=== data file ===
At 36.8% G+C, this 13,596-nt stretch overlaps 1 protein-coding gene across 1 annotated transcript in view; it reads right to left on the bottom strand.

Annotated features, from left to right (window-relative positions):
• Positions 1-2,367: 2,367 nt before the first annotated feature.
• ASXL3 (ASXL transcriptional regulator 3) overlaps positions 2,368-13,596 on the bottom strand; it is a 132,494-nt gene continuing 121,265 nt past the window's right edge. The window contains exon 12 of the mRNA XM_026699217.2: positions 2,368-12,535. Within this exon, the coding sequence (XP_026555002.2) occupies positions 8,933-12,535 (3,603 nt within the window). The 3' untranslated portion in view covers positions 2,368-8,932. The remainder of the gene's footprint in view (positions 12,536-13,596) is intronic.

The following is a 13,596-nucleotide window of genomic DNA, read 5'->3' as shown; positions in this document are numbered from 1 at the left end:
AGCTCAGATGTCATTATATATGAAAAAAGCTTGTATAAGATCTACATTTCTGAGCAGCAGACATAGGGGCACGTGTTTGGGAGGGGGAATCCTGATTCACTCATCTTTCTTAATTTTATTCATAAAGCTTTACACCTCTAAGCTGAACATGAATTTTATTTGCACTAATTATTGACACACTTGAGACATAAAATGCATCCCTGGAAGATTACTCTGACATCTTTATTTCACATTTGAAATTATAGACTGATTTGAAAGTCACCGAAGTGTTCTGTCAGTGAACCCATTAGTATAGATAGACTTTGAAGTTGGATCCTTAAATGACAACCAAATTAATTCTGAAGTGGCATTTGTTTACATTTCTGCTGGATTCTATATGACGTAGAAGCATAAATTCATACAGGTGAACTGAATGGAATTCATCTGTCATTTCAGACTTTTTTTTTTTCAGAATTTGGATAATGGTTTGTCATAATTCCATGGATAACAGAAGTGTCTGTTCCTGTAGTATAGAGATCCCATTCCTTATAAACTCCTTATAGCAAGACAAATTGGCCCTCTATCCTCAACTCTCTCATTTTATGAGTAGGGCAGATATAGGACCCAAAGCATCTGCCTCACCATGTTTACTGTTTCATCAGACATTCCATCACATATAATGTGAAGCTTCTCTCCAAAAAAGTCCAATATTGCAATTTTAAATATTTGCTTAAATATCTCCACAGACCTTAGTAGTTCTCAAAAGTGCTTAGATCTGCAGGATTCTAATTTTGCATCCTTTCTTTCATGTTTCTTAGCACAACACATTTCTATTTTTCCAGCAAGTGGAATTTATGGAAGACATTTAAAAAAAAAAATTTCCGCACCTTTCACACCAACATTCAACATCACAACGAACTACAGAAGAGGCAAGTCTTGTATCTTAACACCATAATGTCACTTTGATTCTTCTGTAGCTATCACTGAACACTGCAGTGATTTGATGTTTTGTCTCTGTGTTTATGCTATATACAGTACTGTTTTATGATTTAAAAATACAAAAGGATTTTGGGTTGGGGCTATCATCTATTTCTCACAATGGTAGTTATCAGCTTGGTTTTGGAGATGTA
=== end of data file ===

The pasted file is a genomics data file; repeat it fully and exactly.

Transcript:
At 36.8% G+C, this 13,596-nt stretch overlaps 1 protein-coding gene across 1 annotated transcript in view; it reads right to left on the bottom strand.

Annotated features, from left to right (window-relative positions):
• Positions 1-2,367: 2,367 nt before the first annotated feature.
• ASXL3 (ASXL transcriptional regulator 3) overlaps positions 2,368-13,596 on the bottom strand; it is a 132,494-nt gene continuing 121,265 nt past the window's right edge. The window contains exon 12 of the mRNA XM_026699217.2: positions 2,368-12,535. Within this exon, the coding sequence (XP_026555002.2) occupies positions 8,933-12,535 (3,603 nt within the window). The 3' untranslated portion in view covers positions 2,368-8,932. The remainder of the gene's footprint in view (positions 12,536-13,596) is intronic.

The following is a 13,596-nucleotide window of genomic DNA, read 5'->3' as shown; positions in this document are numbered from 1 at the left end:
AGCTCAGATGTCATTATATATGAAAAAAGCTTGTATAAGATCTACATTTCTGAGCAGCAGACATAGGGGCACGTGTTTGGGAGGGGGAATCCTGATTCACTCATCTTTCTTAATTTTATTCATAAAGCTTTACACCTCTAAGCTGAACATGAATTTTATTTGCACTAATTATTGACACACTTGAGACATAAAATGCATCCCTGGAAGATTACTCTGACATCTTTATTTCACATTTGAAATTATAGACTGATTTGAAAGTCACCGAAGTGTTCTGTCAGTGAACCCATTAGTATAGATAGACTTTGAAGTTGGATCCTTAAATGACAACCAAATTAATTCTGAAGTGGCATTTGTTTACATTTCTGCTGGATTCTATATGACGTAGAAGCATAAATTCATACAGGTGAACTGAATGGAATTCATCTGTCATTTCAGACTTTTTTTTTTTCAGAATTTGGATAATGGTTTGTCATAATTCCATGGATAACAGAAGTGTCTGTTCCTGTAGTATAGAGATCCCATTCCTTATAAACTCCTTATAGCAAGACAAATTGGCCCTCTATCCTCAACTCTCTCATTTTATGAGTAGGGCAGATATAGGACCCAAAGCATCTGCCTCACCATGTTTACTGTTTCATCAGACATTCCATCACATATAATGTGAAGCTTCTCTCCAAAAAAGTCCAATATTGCAATTTTAAATATTTGCTTAAATATCTCCACAGACCTTAGTAGTTCTCAAAAGTGCTTAGATCTGCAGGATTCTAATTTTGCATCCTTTCTTTCATGTTTCTTAGCACAACACATTTCTATTTTTCCAGCAAGTGGAATTTATGGAAGACATTTAAAAAAAAAAATTTCCGCACCTTTCACACCAACATTCAACATCACAACGAACTACAGAAGAGGCAAGTCTTGTATCTTAACACCATAATGTCACTTTGATTCTTCTGTAGCTATCACTGAACACTGCAGTGATTTGATGTTTTGTCTCTGTGTTTATGCTATATACAGTACTGTTTTATGATTTAAAAATACAAAAGGATTTTGGGTTGGGGCTATCATCTATTTCTCACAATGGTAGTTATCAGCTTGGTTTTGGAGATGTA